Visiting Vallauris, France: a centre for the ceramic industry
A well-established craft in the locality
Vallauris — in the South of France, in Grasse arrondissement in the Alpes-Maritimes department, to be more precise — has for more than a century been a centre for the ceramic industry, particularly for craftspeople with a artistic flair.
Many workshops are well established in the narrow streets of its Downtown area, with a sometimes bewilderingly diverse choice of ceramic wares on display for customer viewing.
One of the artists who contributed to the reputation of the town was Pablo Picasso (1881-1973) and while he is especially known for his celebrated canvas works, he is also contributed his own unique brand of illustrative techniques to ceramic art. The Picasso Museum, in Vallauris is thus a natural presence in a town dedicated so substantially to ceramic production and art. Picasso himself lived at Vallauris from 1948 until 1955.
Formerly Vallis Aurea , in 1038 the locality passed under the effective influence of the abbots of Lérins. Although archeological excavations locally have revealed the presence of Greek ceramics over 2000 years old, the late nineteenth century saw the arrival and development of Vallauris's ceramic industry. Large-scale production and the transportation of products was assisted by the presence in the district of the railroad.
Among the established ceramic artists to have worked at Vallauris, these have included the Massier family, Jean Derval and Roger Capron, among many others. Indeed, the concentration of potteries in the town have caused it to be known as La ville française de la céramique (The French town for ceramics). Evert two years, an international ceramics festival is held in the town.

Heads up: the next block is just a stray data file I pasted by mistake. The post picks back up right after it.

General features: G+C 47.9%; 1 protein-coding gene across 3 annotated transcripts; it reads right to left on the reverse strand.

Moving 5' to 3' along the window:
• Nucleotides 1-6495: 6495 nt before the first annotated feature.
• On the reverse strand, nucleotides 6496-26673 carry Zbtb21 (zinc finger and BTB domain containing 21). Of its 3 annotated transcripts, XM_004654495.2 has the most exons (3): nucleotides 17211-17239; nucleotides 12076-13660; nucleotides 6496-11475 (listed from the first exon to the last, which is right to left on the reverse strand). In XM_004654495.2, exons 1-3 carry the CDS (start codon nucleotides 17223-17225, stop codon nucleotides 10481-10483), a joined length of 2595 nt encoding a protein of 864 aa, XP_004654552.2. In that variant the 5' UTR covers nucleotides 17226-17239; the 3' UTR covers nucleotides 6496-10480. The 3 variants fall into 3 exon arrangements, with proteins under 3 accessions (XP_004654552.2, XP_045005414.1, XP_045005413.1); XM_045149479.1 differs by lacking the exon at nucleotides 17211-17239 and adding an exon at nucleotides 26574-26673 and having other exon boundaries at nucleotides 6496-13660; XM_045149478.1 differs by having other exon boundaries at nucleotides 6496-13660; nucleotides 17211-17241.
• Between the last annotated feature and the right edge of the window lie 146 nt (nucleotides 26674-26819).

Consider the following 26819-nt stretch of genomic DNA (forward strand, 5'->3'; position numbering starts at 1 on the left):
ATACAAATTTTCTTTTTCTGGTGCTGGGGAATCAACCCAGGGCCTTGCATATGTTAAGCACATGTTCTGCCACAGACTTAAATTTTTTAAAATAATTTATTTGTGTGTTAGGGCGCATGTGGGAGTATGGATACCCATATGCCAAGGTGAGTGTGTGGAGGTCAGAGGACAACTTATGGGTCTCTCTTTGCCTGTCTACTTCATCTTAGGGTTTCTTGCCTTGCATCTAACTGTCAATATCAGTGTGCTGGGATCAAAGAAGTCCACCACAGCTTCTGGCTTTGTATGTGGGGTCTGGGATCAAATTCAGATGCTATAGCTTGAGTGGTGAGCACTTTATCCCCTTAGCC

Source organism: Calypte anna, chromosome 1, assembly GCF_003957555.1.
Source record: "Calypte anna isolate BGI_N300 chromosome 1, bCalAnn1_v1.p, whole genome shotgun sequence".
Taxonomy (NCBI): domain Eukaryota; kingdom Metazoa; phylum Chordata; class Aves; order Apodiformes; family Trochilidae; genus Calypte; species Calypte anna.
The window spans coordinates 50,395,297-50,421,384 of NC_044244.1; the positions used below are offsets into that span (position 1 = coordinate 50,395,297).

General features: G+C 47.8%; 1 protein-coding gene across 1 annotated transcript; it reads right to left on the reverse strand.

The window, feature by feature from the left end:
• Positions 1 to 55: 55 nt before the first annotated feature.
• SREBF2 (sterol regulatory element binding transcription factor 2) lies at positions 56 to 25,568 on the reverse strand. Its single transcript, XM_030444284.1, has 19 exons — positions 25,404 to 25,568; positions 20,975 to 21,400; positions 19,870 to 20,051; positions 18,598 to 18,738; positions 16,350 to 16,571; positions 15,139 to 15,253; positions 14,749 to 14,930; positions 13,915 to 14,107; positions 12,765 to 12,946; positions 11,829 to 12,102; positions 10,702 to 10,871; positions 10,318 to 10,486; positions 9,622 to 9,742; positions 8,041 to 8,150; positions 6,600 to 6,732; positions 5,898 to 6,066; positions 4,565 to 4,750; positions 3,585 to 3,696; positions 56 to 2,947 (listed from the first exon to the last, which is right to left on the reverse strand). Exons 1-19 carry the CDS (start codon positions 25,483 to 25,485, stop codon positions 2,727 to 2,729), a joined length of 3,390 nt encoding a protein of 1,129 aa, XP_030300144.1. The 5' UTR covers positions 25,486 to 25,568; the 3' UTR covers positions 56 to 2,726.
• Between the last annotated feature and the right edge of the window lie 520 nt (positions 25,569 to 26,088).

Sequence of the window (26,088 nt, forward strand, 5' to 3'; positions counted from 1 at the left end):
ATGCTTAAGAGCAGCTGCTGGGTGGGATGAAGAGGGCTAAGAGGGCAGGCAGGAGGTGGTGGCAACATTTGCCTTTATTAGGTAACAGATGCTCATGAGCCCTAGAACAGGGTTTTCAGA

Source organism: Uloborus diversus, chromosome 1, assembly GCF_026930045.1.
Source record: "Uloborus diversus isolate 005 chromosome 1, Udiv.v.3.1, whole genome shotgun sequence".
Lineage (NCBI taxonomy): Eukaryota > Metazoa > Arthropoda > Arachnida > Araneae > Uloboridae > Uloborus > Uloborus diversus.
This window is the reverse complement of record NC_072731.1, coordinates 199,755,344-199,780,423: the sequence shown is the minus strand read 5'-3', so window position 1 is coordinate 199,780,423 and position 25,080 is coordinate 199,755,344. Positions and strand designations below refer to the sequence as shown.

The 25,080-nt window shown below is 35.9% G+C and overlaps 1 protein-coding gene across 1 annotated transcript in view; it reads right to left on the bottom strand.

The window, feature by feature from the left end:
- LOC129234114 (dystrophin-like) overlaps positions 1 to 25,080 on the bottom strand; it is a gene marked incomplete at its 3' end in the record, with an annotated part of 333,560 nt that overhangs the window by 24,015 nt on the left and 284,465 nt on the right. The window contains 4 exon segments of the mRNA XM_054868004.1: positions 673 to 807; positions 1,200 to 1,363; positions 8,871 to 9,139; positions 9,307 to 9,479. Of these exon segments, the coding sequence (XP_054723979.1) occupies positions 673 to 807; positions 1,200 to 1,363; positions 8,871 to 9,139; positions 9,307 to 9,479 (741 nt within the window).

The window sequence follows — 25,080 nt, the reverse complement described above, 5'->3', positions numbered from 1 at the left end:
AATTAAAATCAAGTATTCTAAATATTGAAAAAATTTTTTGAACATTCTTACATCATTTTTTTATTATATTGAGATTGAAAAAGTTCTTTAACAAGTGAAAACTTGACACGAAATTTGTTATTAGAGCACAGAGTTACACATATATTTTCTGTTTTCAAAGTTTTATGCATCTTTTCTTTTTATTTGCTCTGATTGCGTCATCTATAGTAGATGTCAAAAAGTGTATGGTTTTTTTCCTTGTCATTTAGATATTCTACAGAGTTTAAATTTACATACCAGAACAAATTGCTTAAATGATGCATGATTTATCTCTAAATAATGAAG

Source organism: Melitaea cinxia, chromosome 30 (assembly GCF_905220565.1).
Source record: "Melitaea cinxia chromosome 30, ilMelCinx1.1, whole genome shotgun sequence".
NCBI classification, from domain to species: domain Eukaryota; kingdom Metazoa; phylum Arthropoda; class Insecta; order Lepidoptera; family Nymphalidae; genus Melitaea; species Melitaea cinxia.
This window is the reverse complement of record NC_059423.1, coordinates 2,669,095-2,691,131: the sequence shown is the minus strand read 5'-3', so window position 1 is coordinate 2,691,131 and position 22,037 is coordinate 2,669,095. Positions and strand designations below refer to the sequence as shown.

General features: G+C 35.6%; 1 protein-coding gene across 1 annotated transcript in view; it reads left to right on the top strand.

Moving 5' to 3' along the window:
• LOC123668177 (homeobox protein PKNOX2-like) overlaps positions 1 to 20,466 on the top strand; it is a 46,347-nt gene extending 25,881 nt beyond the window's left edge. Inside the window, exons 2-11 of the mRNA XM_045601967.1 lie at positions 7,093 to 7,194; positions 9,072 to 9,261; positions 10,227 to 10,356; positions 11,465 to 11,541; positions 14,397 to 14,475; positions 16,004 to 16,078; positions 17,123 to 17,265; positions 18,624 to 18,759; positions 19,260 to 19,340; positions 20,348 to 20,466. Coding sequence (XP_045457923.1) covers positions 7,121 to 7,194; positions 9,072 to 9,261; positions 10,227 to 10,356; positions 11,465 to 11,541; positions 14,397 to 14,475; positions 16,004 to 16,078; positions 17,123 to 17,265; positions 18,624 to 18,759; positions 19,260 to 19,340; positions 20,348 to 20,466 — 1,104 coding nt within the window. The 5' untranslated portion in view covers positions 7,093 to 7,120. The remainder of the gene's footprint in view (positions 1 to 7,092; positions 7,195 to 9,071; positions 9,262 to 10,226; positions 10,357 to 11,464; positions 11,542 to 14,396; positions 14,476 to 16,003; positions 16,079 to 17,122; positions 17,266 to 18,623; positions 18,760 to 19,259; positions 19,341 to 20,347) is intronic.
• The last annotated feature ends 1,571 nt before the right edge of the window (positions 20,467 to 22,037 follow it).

Also worth seeing
Antibes (distance: 7.8 kilometres); a highly popular resort with several museums, its imposing, 16th century fort, later strengthened, is a major landmark.
Cannes (distance: 7.7 kilometres); resort well known for its Croisette Promenade, Carlton Hotel, rue d'Antibes quality clothing stores and many other visitor attractions.
How to get there: Delta Airlines flies direct from New York to Nice, France (Aéroport Nice Côte d'Azur ), where car rental is available. The French railroad company SNCF maintains services to nearby Golfe-Juan (distance to Vallauris : 2.6 kilometres) from Downtown Nice. Please be aware that some facilities may be withdrawn, without notice. For up to date information, please check with the airline or your travel agent.
MJFenn is an independent travel writer based in Ontario, Canada.
Other of my hubpages may also be of interest
- Visiting Cap-d'Ail, France, and its coastal path: rock, light and Mediterranean waters juxtaposed
- Visiting Beausoleil, France, and its St Joseph's church: a town founded in 1904
- Visiting Menton, France: Mediterranean, border city with Monaco memories
- Visiting Foix, France: with its Medieval castle of the Co-Princes of Andorra
- Visiting Saint-Amand-les-Eaux, France: with its long heritage of craftsmanship
For your visit, these items may be of interest
More by this Author
- 0Visiting Lougheed House, Calgary, Alberta: a National Historic Site of Canada, this sandstone mansion dates from 1891
Lougheed House, Calgary, has been a real witness to the history of Alberta. Associated with a dynasty of Provincial leaders, its 19th century sandstone walls have harboured many distinguished visitors
25,000 people are said to have perished at this concentration camp on French soil, functioning between 1941 and 1944. 25,000 people. Albert Speer, later Hitler's production supremo, was linked with it
- 0Visiting Laguna del Sauce: An Uruguayan 70 square km reflecting pool of multidimensional refractions
An inland lagoon in Uruguay reflects light, hills and history. Nearby Punta del Este - whose airport is named for Laguna del Sauce - served as an ideological crucible pitting JFK against Che Guevara.